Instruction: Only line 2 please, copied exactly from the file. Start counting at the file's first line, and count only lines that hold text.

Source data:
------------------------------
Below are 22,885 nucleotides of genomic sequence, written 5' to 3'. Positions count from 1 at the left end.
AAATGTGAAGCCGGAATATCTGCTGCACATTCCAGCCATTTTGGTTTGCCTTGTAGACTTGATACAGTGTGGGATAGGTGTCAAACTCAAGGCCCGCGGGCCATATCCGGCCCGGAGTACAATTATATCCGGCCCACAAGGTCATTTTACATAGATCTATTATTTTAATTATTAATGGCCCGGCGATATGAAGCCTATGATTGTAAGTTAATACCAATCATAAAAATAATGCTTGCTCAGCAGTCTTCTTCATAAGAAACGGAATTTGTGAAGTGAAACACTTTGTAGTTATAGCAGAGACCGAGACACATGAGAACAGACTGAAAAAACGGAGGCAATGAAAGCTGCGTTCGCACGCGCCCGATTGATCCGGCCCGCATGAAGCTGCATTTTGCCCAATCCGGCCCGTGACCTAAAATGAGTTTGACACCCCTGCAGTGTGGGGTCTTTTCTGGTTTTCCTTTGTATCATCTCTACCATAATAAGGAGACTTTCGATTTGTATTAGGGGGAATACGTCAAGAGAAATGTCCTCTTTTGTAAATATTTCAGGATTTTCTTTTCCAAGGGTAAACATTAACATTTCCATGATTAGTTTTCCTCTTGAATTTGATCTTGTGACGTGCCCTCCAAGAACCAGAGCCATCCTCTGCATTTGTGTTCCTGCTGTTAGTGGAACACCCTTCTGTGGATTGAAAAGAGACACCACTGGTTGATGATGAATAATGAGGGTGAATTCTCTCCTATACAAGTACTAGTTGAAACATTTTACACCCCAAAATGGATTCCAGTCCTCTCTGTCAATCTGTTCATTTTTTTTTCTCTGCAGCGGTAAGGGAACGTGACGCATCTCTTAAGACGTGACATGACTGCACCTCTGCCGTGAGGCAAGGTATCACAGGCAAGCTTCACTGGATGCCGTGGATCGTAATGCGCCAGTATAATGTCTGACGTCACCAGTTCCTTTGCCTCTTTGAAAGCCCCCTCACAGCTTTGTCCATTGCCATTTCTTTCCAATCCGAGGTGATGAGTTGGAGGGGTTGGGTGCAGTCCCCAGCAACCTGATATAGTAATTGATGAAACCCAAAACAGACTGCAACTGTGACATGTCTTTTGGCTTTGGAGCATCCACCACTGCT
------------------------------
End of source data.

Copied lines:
AAATGTGAAGCCGGAATATCTGCTGCACATTCCAGCCATTTTGGTTTGCCTTGTAGACTTGATACAGTGTGGGATAGGTGTCAAACTCAAGGCCCGCGGGCCATATCCGGCCCGGAGTACAATTATATCCGGCCCACAAGGTCATTTTACATAGATCTATTATTTTAATTATTAATGGCCCGGCGATATGAAGCCTATGATTGTAAGTTAATACCAATCATAAAAATAATGCTTGCTCAGCAGTCTTCTTCATAAGAAACGGAATTTGTGAAGTGAAACACTTTGTAGTTATAGCAGAGACCGAGACACATGAGAACAGACTGAAAAAACGGAGGCAATGAAAGCTGCGTTCGCACGCGCCCGATTGATCCGGCCCGCATGAAGCTGCATTTTGCCCAATCCGGCCCGTGACCTAAAATGAGTTTGACACCCCTGCAGTGTGGGGTCTTTTCTGGTTTTCCTTTGTATCATCTCTACCATAATAAGGAGACTTTCGATTTGTATTAGGGGGAATACGTCAAGAGAAATGTCCTCTTTTGTAAATATTTCAGGATTTTCTTTTCCAAGGGTAAACATTAACATTTCCATGATTAGTTTTCCTCTTGAATTTGATCTTGTGACGTGCCCTCCAAGAACCAGAGCCATCCTCTGCATTTGTGTTCCTGCTGTTAGTGGAACACCCTTCTGTGGATTGAAAAGAGACACCACTGGTTGATGATGAATAATGAGGGTGAATTCTCTCCTATACAAGTACTAGTTGAAACATTTTACACCCCAAAATGGATTCCAGTCCTCTCTGTCAATCTGTTCATTTTTTTTTCTCTGCAGCGGTAAGGGAACGTGACGCATCTCTTAAGACGTGACATGACTGCACCTCTGCCGTGAGGCAAGGTATCACAGGCAAGCTTCACTGGATGCCGTGGATCGTAATGCGCCAGTATAATGTCTGACGTCACCAGTTCCTTTGCCTCTTTGAAAGCCCCCTCACAGCTTTGTCCATTGCCATTTCTTTCCAATCCGAGGTGATGAGTTGGAGGGGTTGGGTGCAGTCCCCAGCAACCTGATATAGTAATTGATGAAACCCAAAACAGACTGCAACTGTGACATGTCTTTTGGCTTTGGAGCATCCACCACTGCT